Joe Biden's Atlanta trip highlights duel for Black voters with Donald Trump

Skylar Woodhouse and Nancy Cook, Bloomberg News on

Published in Political News

President Joe Biden is stepping up a push to reach Black voters with weekend trips to students in Atlanta and business leaders in Detroit, signaling his need to lock in a bloc that’s critical to his reelection chances in November.

While overwhelming support from Black voters was key to Biden’s victory in 2020, there’s concern among his supporters and evidence in polls that former President Donald Trump is making inroads. That increases pressure on Biden to connect with Black voters who say he hasn’t delivered enough on promises such as canceling student debt or increasing their prosperity.

“I feel there are people that feel they are not getting their issues heard or represented,” Bernice King, the youngest child of civil rights leaders Martin Luther King Jr. and Coretta Scott King, warned in a Bloomberg Television interview this week. “I think there are people in the Black community who are feeling like not a lot has changed, especially economically.”

Biden’s team is redoubling its outreach as some Black leaders call on him to step up his engagement and as his election rematch with Trump takes shape with this week’s announcement of two debates, starting in June.

Biden is slated to give the commencement address at Morehouse College, a historically Black school in Atlanta and Martin Luther King Jr.’s alma mater, on Sunday.

He’ll also visit a Black-owned small business and speak at a National Association for the Advancement of Colored People dinner in Detroit, capping a week that included a White House event celebrating the 1954 Supreme Court ruling to desegregate public schools and a meeting with the “Divine Nine” historically Black fraternities and sororities.

Campus protests against Biden’s handling of the Israel-Hamas war are adding risk to his bid to repair ties with Black voters. Stephen Benjamin, a senior presidential adviser, met May 10 with a group of Morehouse students and faculty amid concern about Biden’s selection as commencement speaker, in large part due to dissent over his handling of the war in Gaza.

Closer to home, Black unemployment is up almost 1 percentage point over the past year from a record low of 4.8% in April 2023.

Black voters make up some 33% of the electorate in Georgia, while Atlanta, the state capital, is home to the second-largest Black population in the US. Biden won Georgia by 11,779 votes in 2020, meaning that the state’s 16 Electoral College votes could have gone the other way if fewer than 1% of Black voters had chosen Trump or stayed home.

Black voters favored Biden over Trump by 63% to 27% in the latest Bloomberg News/Morning Consult poll of swing states, which has a 4 percentage-point margin of error. That compares with 92% Black support for Biden in the 2020 election, according to Pew Research Center data.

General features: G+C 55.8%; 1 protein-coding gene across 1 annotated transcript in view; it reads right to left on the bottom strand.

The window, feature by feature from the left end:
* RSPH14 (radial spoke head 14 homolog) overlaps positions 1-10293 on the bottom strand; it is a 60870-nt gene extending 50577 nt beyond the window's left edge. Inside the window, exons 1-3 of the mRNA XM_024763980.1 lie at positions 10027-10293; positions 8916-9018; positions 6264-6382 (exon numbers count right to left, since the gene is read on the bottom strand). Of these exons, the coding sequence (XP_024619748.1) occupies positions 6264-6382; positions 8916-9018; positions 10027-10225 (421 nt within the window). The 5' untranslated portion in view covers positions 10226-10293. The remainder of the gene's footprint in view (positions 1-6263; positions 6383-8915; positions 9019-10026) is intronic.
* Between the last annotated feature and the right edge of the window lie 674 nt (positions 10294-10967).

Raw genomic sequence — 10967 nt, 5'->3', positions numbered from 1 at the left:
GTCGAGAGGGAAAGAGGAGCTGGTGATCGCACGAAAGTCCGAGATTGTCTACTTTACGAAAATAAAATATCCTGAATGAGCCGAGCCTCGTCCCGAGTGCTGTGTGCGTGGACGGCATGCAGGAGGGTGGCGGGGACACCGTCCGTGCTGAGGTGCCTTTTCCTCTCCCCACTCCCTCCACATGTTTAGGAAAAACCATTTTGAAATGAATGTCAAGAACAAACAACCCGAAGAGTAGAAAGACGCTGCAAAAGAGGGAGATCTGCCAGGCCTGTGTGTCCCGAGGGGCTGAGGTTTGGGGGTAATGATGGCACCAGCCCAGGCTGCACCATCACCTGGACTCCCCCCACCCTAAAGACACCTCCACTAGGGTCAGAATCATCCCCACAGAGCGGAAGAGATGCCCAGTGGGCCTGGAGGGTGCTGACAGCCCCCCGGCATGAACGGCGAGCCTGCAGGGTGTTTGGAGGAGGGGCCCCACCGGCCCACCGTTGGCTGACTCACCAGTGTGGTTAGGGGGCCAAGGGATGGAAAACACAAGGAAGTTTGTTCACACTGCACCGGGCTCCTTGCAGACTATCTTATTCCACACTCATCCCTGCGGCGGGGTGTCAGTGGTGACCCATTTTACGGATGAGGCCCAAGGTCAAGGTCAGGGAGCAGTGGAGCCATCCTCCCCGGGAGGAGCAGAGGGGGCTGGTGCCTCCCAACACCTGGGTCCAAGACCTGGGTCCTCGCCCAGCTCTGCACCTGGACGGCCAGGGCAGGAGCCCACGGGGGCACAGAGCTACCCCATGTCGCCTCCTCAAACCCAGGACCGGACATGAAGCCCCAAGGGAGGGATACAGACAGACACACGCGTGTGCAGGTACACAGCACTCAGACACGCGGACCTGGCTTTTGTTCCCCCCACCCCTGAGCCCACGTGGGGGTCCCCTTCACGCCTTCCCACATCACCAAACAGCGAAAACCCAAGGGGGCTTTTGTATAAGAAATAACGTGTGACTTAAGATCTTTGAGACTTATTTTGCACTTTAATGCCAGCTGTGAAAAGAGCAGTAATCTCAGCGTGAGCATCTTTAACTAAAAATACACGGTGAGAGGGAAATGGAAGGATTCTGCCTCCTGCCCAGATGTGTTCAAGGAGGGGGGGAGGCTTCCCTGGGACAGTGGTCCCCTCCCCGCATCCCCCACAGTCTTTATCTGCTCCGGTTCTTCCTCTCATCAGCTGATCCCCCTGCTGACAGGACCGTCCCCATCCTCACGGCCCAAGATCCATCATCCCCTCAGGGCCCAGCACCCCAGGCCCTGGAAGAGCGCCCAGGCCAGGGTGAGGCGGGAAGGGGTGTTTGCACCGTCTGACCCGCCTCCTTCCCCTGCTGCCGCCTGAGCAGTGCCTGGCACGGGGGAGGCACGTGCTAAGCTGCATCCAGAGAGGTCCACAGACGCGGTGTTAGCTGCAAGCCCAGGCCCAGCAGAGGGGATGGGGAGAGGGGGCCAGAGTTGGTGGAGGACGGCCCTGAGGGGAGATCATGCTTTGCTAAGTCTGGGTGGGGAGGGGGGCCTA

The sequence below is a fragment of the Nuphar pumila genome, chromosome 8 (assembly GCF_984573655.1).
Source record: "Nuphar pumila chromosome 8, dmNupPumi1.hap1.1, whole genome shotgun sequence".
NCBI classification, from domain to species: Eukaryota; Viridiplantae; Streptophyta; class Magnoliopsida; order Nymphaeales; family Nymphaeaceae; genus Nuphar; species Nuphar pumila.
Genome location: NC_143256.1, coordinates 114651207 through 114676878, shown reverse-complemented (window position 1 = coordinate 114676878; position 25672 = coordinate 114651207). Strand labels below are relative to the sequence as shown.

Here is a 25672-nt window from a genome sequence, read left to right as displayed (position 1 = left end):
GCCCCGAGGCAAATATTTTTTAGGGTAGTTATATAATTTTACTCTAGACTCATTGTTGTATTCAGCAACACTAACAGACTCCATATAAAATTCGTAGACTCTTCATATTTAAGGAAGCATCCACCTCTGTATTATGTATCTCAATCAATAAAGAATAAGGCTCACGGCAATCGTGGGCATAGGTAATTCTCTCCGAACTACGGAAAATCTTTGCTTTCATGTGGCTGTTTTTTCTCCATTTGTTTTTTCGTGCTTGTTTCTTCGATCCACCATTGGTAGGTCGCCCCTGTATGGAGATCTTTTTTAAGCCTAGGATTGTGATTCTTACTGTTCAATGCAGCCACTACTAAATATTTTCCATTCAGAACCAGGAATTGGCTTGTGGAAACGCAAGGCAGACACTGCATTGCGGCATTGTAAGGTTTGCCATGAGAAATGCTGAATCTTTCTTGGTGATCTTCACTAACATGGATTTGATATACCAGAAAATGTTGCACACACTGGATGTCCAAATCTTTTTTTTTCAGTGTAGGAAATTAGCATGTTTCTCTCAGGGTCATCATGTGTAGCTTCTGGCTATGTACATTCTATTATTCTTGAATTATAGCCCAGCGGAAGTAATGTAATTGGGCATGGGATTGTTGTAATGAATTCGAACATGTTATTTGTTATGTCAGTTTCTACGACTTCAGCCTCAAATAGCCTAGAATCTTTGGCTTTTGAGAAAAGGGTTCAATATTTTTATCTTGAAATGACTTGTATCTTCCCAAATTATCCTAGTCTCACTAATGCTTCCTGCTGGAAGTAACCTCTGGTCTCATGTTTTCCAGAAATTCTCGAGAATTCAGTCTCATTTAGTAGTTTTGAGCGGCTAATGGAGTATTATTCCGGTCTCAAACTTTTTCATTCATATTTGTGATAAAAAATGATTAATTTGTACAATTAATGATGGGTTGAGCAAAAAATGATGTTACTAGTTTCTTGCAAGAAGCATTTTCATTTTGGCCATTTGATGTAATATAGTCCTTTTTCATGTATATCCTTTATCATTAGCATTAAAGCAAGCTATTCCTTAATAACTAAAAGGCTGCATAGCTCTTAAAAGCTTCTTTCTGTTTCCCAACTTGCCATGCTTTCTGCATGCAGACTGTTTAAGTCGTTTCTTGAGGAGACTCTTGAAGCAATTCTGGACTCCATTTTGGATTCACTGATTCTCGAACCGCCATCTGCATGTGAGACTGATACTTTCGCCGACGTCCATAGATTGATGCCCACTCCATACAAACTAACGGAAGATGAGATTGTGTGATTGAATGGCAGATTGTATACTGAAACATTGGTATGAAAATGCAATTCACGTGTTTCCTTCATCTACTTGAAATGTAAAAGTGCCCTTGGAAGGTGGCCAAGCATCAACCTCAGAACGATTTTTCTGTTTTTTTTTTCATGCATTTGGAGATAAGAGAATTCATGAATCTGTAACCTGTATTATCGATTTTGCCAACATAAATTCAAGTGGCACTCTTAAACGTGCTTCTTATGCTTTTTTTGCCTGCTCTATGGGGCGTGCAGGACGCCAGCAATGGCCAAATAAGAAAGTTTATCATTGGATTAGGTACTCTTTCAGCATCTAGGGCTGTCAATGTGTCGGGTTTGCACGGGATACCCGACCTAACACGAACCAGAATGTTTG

NAACP President Derrick Johnson suggested he isn’t convinced.

“I believe polls have proven themselves to be untrue for the last four election cycles,” he said at the White House on May 16.

Biden’s principal deputy campaign manager, Quentin Fulks, said there’s “no concern” that the president isn’t connected with Black voters. Any hesitation isn’t a worry “but a fire behind what he has to do,” he said.


Rachel Bailey is one of those Biden 2020 voters who need persuading to turn out again. She said Biden hasn’t done enough for the Black community.

“I’m not enthused about voting, honestly,” said Bailey, 35, a Black Atlanta-area resident who works at Georgia Tech. “I’m disappointed.”

Trump’s campaign is making a concerted effort to increase appearances before Black audiences, where aides believe his message on inflation and ending US involvement in overseas wars will appeal to Black voters and their frustration on pocketbook issues.

The former president will look to avoid campaign mistakes he made in Georgia four years ago, the NAACP’s Johnson said. “They are going to try tap into some of the Democratic base, particularly Black men,” he said.

Trump’s challenges include his lengthy and contentious history on race dating back to the 1980s Central Park Five case, when he urged New York state to bring back the death penalty to punish five Black and Latino teenagers wrongly accused of assaulting and raping a woman.

More recently, his comments on race at a dinner in South Carolina caught critics’ attention.

Trump’s Black supporters say voters should watch his actions rather than take what he says literally.

“Some people just have their feelings on high alert, and there is some hypersensitivities that do not need to be there,” said Pastor Darrell Scott, who’s organizing a group called the Garfield Project to promote Trump policies. Biden hasn’t “done anything proactive for the Black community,” he said.

“Every week, Trump had Black people up at the White House,” said Scott. “I know for a fact because I was there.”


(With assistance from Justin Sink and Akayla Gardner.)

©2024 Bloomberg L.P. Visit bloomberg.com. Distributed by Tribune Content Agency, LLC.



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